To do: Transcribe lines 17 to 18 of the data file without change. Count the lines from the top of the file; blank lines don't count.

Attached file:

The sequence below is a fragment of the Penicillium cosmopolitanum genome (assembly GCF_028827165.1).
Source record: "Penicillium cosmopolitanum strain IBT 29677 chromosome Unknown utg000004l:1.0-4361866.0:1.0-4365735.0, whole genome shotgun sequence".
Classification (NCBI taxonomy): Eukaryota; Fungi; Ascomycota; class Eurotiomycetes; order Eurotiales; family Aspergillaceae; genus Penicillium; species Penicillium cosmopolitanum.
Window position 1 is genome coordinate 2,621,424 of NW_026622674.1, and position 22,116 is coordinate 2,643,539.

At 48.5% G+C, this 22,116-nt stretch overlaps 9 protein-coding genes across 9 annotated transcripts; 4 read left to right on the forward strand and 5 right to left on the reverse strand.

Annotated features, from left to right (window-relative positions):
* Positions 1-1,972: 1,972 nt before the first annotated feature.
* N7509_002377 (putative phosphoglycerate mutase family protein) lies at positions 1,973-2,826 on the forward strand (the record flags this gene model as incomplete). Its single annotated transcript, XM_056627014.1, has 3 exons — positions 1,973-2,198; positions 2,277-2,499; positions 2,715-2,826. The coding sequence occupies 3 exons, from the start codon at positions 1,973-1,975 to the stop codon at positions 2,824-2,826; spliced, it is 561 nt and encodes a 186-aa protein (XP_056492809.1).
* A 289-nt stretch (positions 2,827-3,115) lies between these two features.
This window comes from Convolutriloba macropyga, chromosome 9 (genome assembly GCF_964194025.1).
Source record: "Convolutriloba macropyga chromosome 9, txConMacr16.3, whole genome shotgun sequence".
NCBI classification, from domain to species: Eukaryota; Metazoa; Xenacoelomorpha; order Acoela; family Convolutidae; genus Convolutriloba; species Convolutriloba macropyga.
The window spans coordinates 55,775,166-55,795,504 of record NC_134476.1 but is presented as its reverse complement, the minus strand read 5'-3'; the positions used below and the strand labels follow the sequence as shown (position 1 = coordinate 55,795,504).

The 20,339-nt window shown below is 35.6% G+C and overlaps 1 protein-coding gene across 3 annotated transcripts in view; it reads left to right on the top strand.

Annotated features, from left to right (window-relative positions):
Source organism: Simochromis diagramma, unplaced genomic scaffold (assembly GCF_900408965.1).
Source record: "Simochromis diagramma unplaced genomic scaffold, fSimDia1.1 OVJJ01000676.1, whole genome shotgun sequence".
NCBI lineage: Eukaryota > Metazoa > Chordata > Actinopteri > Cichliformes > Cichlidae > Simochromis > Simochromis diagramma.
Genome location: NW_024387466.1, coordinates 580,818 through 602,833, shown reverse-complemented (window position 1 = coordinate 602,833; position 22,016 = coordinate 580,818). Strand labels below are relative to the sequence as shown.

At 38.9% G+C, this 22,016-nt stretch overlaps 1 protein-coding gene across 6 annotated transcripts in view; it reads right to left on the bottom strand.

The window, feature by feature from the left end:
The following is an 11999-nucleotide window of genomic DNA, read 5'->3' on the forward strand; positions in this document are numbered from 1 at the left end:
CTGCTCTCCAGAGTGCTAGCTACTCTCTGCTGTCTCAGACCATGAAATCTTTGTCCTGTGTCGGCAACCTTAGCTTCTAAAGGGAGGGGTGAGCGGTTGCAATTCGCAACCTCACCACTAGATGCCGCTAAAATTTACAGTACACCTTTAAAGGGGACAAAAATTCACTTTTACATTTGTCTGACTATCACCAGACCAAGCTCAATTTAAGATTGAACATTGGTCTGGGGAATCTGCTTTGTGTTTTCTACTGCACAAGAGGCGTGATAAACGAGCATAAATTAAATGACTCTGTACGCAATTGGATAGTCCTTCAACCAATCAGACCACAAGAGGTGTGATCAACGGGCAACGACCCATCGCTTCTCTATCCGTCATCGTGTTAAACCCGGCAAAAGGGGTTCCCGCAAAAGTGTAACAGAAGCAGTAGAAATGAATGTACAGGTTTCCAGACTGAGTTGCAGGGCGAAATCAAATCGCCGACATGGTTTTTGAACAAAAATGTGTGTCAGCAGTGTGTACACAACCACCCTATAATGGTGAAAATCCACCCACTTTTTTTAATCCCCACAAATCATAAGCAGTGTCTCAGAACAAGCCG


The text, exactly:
Source record: "Simochromis diagramma unplaced genomic scaffold, fSimDia1.1 OVJJ01000676.1, whole genome shotgun sequence".
NCBI lineage: Eukaryota > Metazoa > Chordata > Actinopteri > Cichliformes > Cichlidae > Simochromis > Simochromis diagramma.